Transfer of academic credits is the process of evaluating the components of a qualification to determine the overall/equivalence with another qualification by establishing credits (as comparable unites) for individuals’ academic work and achievements. CTS is a mechanism through which higher education institutions share students’ workload and accomplishments with other institutions to facilitate their horizontal mobility and vertical progression. The systems seek to avoid duplication of studies and saving time and money for students who decide to embark on an exchange programme. An appropriate system of credit transfer is a key facilitator of student mobility and cooperation among higher education institutions.

Regional harmonization of higher education and increasing transnational student mobility require a functional credit transfer system. Given the increasing fluidity and interconnectivity of the region and the rapid integration process, a regional framework for credit transfers is envisioned as a key mechanism to create and consolidate an “education common space” for the region.

Problem Statement

Universities and higher education institutions are using different credit transfer systems to foster students’ mobility; however the number of students actually moving within the region remains relatively small. This may be due to, among other factors, the fact that existing CTS’s in the region are either too general and all too inclusive or too narrow and applicable to only limited number of universities.

In the last few years higher education in the region has grown in size, fluidity and complexity due to aspects like the expansion in the number of public and private institutions; the changing nature of study programmes, their goals and audiences; the growing demand and supply of educational services, as can be observed in the booming request from the students for additional and more varied programmes, notably in those that offer international articulation, a good example of this is that in 2004 more than 50% of overseas students to Thailand alone were from GMS[1]. The region also shows a growing supply in programmes run in foreign languages, particularly in English, while education as a whole is increasingly becoming a more for-profit area.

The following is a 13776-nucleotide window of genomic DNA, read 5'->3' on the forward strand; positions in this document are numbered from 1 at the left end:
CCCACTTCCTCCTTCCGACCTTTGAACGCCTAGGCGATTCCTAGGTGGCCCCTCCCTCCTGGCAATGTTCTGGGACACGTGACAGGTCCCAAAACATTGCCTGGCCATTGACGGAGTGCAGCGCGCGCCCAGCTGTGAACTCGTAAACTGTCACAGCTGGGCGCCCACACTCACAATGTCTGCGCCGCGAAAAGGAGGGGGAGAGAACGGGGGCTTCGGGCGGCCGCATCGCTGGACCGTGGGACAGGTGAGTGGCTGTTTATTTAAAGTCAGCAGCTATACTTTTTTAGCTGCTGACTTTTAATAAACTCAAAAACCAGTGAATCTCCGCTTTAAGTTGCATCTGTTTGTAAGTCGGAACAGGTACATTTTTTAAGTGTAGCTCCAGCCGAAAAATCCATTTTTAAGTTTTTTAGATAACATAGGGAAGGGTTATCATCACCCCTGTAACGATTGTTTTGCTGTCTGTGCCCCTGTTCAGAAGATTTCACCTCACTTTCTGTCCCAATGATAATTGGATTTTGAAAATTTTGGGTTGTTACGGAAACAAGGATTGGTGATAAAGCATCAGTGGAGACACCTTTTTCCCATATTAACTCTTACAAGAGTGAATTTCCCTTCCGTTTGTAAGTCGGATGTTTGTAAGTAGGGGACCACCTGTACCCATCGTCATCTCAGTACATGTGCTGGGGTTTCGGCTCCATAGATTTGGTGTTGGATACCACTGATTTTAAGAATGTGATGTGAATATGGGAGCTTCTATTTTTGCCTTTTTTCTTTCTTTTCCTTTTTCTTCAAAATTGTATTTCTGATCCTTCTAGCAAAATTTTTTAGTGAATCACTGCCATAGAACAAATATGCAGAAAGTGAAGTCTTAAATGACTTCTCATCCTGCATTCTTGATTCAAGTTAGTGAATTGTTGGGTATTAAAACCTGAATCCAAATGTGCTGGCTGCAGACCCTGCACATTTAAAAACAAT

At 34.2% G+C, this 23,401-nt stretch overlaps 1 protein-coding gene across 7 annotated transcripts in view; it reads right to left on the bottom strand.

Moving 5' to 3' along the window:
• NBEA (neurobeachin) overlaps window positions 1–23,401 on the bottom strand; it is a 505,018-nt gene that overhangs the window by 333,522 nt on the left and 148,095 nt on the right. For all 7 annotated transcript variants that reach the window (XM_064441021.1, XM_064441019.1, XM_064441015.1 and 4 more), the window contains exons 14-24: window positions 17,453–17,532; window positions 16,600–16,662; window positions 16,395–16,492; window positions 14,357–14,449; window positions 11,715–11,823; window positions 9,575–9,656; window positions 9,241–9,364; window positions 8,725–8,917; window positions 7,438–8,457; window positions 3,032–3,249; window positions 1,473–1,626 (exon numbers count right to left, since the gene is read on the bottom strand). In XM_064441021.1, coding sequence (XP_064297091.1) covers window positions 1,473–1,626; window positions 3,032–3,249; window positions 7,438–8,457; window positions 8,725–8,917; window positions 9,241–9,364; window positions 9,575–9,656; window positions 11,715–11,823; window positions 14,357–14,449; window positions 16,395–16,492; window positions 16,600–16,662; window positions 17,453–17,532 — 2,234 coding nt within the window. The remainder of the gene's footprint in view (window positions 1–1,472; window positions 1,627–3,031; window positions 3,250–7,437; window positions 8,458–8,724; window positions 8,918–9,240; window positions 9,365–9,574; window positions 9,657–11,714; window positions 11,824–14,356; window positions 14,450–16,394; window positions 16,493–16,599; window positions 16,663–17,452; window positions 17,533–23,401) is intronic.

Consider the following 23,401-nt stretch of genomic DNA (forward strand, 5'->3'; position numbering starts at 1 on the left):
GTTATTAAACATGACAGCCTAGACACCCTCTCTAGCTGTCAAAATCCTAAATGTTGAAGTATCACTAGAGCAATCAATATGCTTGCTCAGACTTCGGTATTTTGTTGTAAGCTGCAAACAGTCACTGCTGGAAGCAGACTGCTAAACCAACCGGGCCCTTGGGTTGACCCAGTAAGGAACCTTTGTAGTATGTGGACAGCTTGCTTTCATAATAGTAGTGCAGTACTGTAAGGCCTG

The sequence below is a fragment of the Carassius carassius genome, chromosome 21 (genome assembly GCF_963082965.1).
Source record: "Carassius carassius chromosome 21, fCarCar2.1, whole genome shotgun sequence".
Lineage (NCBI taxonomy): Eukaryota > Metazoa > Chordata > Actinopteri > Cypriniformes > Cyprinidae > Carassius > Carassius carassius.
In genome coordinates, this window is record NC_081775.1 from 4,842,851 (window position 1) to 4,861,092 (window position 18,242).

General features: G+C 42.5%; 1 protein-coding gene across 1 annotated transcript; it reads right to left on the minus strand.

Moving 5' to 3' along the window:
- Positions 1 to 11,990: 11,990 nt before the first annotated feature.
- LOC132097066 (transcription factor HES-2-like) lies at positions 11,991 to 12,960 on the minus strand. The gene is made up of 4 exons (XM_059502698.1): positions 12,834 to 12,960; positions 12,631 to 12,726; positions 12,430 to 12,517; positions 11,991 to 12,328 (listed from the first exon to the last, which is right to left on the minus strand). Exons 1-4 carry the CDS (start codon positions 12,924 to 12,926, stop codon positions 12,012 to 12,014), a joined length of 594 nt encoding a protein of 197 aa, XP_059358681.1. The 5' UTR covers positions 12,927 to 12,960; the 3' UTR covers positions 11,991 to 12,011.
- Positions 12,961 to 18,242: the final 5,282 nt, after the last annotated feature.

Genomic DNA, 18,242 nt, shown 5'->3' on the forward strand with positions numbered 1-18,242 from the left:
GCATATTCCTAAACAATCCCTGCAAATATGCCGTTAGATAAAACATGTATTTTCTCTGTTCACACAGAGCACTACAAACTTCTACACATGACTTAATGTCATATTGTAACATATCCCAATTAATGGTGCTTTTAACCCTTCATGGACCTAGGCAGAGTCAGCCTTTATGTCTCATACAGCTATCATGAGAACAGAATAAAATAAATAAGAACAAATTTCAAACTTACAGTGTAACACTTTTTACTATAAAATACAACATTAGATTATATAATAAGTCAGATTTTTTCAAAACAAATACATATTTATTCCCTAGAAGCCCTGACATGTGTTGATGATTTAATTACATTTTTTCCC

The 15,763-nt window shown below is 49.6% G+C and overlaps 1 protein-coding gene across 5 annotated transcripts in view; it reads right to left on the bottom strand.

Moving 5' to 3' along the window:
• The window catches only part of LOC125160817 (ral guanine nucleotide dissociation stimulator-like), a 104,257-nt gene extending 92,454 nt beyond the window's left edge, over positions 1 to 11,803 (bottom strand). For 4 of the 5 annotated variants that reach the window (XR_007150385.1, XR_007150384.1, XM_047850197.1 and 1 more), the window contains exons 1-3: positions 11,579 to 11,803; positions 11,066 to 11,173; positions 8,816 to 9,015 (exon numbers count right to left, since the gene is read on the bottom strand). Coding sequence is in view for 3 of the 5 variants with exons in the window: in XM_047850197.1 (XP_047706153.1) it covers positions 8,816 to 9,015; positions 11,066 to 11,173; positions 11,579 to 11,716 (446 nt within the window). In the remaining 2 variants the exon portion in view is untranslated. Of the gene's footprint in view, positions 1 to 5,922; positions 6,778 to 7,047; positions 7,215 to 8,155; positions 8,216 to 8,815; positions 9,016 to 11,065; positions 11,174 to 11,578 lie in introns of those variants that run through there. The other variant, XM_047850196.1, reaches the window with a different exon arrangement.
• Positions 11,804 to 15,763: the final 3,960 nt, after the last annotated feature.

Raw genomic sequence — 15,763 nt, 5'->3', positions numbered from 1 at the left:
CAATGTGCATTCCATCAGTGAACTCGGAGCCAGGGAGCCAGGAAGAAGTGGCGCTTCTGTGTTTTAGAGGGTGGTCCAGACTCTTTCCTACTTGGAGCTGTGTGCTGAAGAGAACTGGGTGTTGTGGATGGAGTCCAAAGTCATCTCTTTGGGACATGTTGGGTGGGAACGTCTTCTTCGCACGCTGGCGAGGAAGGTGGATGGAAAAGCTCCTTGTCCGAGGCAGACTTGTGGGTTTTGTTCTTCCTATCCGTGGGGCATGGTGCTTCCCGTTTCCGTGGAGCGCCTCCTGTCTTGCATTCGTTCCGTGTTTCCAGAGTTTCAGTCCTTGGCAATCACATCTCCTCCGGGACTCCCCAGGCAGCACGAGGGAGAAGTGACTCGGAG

Aspects of this sort lead to a context where ensuring quality of education becomes more challenging, while at the same time the complexity of the system calls for more standardized and simpler ways to address the increasing demands from society and particularly from students regarding “easy and speedy ways” to facilitate mobility horizontally (higher education institutions and countries) and vertically (lifelong learning).

To address those demands, the project Harmonization and Networking in Higher Education, Building a Common Credit Transfer System for GMS and beyond is presented as an action research proposed in four stages: Explore, Experiment, Experience and Expand, seeking to create a regional credit transfer system framework based on lessons learnt from previous experiences; to improve articulation of existing systems, to enhance effectiveness, and to boost mobility and integration in the region.

Boundaries

The project is in its phase one “explore”, which aims at identifying current trends regarding CTS in the region and spotting potential areas for further cooperation in higher education. This exploratory phase includes the participation of ten Resource Persons, one for each country in the study (Cambodia, China, Indonesia, Japan, Korea, Lao PDR, Malaysia, Myanmar, Thailand, and Vietnam) to conduct a focus research on CTS in his/her country. Findings from each research were presented as Country Reports.



[1]   Tejavanija Chang Chinda, Internationalization Development of Thailand’s Higher Education: Positioning Thailand as an International Education Center for the ASEAN Region.